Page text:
According to John, he and his older brother decided to enjoy one last hurrah before his brother, who had enlisted in the army, reported for duty the coming Saturday. So the brothers headed to a bar for a few good-bye beers. Inside the bar, the brothers got into a scrap with two other patrons. Words, shoulder bumping, and drunken macho nonsense led the bouncer to boot all four of the guys into the parking lot. There his adversaries were joined by a group of their friends. John says this pack of guys, about a dozen, chased him and his brother across the parking and surrounded the Rodriguez Brothers’ car, trying to get inside to beat them.
There was a gun inside the car and John decided to grab it.
The bullet he fired—and according to him he fired it into the air—was meant to scare off the would-be attackers. But it instead it struck an innocent bystander in the shoulder, a young man standing by his car in the lot. After spending three nights in the hospital, the victim was released. He has physically recovered though a piece of the bullet could not be removed because it was lodged too close to his heart.
This is the way the episode went down as far as I know it from John’s mother. I have not been able to talk to John directly since his arrest.
It may be, of course, that my gifted writing student has concocted a piece of fiction to ease his conscience; it could even be that he has fired random shots from cars for years, and only this time was he caught. But John says that isn’t so, and that the videotape that shows him firing a shot—the videotape that is the heart of the DA’s evidence–does not capture what happened immediately prior to the shooting, does not reveal the mob of angry guys trying to beat him and his brother senseless. John admits to firing the gun, admits that the bullet he fired struck an innocent man. What frustrates him is that his side of the story, what led up to the shooting, was not caught on video.
I’ll never know the absolute truth.
What I do know is this: Everyone has a right to competent counsel and my gifted student, on the advice of what appears to have been incompetent counsel, took the plea offered. Twenty-two years.
I doubt Attorney Doolittle cares. After I wrote a letter to the court on behalf of John and asked if I could be of any further help, Attorney Doolittle did not return my calls. When I met Attorney Doolittle for the first and only time in a Norwalk Courthouse where John was to be arraigned, (that hearing was postponed), he brushed me off when I asked a few questions, and hurried to his car and to a hearing in Van Nuys.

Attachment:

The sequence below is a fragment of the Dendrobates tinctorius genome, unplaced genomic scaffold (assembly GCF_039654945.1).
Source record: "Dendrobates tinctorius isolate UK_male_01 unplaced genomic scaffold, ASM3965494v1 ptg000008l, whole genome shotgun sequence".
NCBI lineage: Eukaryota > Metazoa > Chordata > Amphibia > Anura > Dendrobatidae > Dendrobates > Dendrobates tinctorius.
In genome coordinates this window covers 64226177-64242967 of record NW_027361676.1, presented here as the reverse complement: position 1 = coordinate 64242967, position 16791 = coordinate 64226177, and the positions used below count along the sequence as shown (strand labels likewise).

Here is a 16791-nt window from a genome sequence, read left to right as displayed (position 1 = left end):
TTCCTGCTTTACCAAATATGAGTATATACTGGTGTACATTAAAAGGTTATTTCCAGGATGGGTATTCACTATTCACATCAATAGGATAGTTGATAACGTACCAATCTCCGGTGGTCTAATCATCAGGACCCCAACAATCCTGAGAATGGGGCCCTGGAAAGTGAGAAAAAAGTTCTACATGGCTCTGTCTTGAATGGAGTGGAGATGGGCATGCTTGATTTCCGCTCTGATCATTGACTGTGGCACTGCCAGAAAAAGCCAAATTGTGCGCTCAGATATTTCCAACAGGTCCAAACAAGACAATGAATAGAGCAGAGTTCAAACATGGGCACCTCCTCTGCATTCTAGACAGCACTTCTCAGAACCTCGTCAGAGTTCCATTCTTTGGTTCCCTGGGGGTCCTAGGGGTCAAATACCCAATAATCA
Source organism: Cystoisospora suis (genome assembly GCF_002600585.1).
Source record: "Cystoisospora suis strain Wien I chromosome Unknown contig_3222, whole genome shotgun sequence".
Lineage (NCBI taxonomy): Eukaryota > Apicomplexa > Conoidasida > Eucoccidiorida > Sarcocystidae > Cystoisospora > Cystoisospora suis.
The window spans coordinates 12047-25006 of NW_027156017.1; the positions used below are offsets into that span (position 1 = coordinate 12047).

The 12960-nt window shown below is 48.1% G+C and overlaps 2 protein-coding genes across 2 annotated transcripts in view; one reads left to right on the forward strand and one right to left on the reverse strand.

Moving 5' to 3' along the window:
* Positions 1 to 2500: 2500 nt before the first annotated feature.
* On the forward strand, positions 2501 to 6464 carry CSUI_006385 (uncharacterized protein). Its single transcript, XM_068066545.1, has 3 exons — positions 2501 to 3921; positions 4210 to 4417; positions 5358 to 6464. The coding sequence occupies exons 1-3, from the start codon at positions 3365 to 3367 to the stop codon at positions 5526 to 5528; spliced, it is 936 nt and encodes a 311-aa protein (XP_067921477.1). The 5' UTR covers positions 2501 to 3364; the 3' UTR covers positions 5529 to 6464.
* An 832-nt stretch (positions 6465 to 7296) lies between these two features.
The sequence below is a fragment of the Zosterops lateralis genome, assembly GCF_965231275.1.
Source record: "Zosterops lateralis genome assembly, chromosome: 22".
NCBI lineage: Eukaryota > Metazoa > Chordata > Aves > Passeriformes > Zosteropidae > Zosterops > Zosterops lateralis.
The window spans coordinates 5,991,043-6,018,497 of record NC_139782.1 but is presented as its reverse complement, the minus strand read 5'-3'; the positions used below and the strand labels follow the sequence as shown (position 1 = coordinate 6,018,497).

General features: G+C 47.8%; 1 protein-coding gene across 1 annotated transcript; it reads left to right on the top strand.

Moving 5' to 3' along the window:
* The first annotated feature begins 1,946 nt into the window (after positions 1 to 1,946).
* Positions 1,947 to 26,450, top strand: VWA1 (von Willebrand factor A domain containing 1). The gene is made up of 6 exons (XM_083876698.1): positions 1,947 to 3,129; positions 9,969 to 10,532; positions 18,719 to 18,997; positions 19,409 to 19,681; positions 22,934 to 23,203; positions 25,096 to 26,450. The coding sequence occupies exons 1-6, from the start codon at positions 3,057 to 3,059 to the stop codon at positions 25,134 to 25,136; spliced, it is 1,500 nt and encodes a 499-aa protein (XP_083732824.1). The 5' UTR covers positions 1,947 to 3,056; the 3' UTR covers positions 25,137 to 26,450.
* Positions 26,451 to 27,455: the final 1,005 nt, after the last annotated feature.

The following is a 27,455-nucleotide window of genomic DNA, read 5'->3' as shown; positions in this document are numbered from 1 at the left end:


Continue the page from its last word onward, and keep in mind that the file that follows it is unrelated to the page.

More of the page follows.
Months later he called and asked if I would testify at trial on John’s behalf. I agreed to, but never heard from him again. He did not bother to call or have his secretary call and tell me that John took a plea and there would be no trial.
I would guess that the vast majority of people reading this are thinking something along the lines of, “Tough luck. Do something stupid like firing a gun from a car, live with the consequences.”
I understand that.
But what I can’t understand or accept is why the DA asked for a life sentence for a juvenile, with no priors. (At least no felony priors. John had been charged with misdemeanor vandalism at 12, but nothing since), for a crime that was not pre-meditated, for a crime in which no one was killed.
Obviously I don’t fully comprehend the laws of this land.
Still, Attorney Doolittle is paid to know those laws, and so is the Norwalk judge, and in this case they chose to ignore the law. That’s what’s been haunting me. As is the vision of another wasted life.
So for Christmas this year I thought I’d ask for a lawyer to step up, to write to me to offer to ask a few more questions. To look into the file which I have. I’d like someone to offer to read the People’s case against John Paul Rodriguez and to let me know if he or she thinks there’s any possibility for an appeal.
I hope I hear from you.
EDITOR’S NOTE: Those who wish to contract Dennis Danzigner may email WitnessLA and I will forward it on to him.
And if you missed the first three chapters, here they are: